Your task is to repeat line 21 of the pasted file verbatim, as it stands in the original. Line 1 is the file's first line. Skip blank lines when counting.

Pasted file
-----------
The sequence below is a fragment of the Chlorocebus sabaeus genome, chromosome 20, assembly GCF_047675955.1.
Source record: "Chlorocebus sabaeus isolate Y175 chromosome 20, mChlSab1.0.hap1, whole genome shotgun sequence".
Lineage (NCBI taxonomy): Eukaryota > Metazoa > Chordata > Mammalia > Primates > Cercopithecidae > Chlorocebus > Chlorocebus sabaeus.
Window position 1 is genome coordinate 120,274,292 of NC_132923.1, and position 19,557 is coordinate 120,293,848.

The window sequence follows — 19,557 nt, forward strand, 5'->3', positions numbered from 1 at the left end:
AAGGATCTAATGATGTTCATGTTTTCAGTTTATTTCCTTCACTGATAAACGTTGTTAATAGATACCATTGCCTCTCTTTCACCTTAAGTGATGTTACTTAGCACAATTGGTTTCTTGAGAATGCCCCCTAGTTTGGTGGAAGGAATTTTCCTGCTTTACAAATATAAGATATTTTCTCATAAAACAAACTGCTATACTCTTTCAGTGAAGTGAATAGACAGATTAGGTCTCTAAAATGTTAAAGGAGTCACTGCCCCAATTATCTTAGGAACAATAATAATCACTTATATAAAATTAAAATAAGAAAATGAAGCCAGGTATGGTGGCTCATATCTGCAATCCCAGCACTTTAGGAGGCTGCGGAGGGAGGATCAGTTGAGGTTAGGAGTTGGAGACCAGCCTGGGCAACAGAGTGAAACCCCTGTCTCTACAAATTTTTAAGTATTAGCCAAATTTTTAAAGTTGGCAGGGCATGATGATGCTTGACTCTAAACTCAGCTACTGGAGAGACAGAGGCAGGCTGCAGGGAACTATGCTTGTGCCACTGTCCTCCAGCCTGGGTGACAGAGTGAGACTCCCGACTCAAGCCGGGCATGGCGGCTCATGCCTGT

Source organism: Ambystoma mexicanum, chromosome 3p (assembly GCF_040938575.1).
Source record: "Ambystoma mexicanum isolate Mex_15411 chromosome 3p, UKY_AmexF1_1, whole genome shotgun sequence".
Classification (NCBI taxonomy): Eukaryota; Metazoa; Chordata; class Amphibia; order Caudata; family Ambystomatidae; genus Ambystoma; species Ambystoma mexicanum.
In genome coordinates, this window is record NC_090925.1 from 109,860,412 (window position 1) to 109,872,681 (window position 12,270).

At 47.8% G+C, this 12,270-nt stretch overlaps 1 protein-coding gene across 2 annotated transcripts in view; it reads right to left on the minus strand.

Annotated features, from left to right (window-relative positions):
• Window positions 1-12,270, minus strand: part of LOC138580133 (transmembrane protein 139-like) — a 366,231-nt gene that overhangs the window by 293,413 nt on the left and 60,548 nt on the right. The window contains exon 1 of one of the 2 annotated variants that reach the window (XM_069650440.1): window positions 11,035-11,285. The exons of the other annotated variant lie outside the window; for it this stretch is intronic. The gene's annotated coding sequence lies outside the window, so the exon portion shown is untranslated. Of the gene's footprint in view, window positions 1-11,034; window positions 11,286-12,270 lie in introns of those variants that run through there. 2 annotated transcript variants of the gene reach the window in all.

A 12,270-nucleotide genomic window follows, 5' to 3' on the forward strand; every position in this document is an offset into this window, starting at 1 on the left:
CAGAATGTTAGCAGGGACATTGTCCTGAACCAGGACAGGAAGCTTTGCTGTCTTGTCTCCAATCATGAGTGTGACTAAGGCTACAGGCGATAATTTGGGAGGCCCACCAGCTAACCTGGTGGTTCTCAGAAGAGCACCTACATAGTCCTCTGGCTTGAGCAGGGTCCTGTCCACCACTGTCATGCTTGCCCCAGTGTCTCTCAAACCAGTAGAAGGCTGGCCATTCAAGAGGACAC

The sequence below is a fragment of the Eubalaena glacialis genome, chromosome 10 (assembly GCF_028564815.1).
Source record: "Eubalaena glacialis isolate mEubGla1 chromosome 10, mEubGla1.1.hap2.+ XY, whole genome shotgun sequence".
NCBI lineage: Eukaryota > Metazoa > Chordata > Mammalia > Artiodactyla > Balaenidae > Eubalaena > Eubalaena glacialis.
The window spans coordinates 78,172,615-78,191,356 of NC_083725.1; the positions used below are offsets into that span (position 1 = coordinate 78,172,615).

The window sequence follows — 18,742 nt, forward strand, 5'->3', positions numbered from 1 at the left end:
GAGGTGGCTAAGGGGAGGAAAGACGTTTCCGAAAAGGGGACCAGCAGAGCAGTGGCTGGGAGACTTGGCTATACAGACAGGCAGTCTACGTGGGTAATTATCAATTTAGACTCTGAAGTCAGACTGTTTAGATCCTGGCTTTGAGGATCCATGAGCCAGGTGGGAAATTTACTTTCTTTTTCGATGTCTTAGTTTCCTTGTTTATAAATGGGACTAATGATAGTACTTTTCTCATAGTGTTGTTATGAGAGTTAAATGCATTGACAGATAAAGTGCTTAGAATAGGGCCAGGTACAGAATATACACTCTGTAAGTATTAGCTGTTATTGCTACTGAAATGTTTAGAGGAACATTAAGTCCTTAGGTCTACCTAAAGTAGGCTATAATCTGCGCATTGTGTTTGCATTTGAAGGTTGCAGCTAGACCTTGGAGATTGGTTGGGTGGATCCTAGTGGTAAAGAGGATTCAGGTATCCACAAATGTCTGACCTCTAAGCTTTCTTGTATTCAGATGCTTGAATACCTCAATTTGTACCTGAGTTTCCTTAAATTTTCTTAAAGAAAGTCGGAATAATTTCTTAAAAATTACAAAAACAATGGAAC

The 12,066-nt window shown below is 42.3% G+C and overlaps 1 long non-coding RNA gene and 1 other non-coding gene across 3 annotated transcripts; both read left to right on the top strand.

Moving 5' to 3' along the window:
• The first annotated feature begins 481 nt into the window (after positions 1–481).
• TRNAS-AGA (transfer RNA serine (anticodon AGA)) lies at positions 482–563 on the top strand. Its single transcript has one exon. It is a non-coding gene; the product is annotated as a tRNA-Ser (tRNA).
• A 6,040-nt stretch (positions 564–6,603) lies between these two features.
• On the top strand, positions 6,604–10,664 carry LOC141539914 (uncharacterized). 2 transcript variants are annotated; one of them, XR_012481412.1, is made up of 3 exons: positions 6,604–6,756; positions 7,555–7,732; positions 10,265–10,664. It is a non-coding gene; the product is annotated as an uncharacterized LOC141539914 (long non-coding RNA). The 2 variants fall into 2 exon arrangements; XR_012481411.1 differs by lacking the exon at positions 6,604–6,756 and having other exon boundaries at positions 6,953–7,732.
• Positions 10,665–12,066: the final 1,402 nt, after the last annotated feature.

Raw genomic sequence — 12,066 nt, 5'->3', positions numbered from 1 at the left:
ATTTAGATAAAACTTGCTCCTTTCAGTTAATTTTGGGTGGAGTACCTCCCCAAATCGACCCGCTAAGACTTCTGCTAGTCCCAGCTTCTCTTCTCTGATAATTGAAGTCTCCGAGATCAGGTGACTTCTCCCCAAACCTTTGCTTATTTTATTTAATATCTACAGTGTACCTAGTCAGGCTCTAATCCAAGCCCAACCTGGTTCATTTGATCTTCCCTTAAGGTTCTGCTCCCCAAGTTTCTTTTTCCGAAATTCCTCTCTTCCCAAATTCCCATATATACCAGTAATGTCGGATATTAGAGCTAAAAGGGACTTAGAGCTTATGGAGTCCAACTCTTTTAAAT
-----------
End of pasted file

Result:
GAGGTGGCTAAGGGGAGGAAAGACGTTTCCGAAAAGGGGACCAGCAGAGCAGTGGCTGGGAGACTTGGCTATACAGACAGGCAGTCTACGTGGGTAATTATCAATTTAGACTCTGAAGTCAGACTGTTTAGATCCTGGCTTTGAGGATCCATGAGCCAGGTGGGAAATTTACTTTCTTTTTCGATGTCTTAGTTTCCTTGTTTATAAATGGGACTAATGATAGTACTTTTCTCATAGTGTTGTTATGAGAGTTAAATGCATTGACAGATAAAGTGCTTAGAATAGGGCCAGGTACAGAATATACACTCTGTAAGTATTAGCTGTTATTGCTACTGAAATGTTTAGAGGAACATTAAGTCCTTAGGTCTACCTAAAGTAGGCTATAATCTGCGCATTGTGTTTGCATTTGAAGGTTGCAGCTAGACCTTGGAGATTGGTTGGGTGGATCCTAGTGGTAAAGAGGATTCAGGTATCCACAAATGTCTGACCTCTAAGCTTTCTTGTATTCAGATGCTTGAATACCTCAATTTGTACCTGAGTTTCCTTAAATTTTCTTAAAGAAAGTCGGAATAATTTCTTAAAAATTACAAAAACAATGGAAC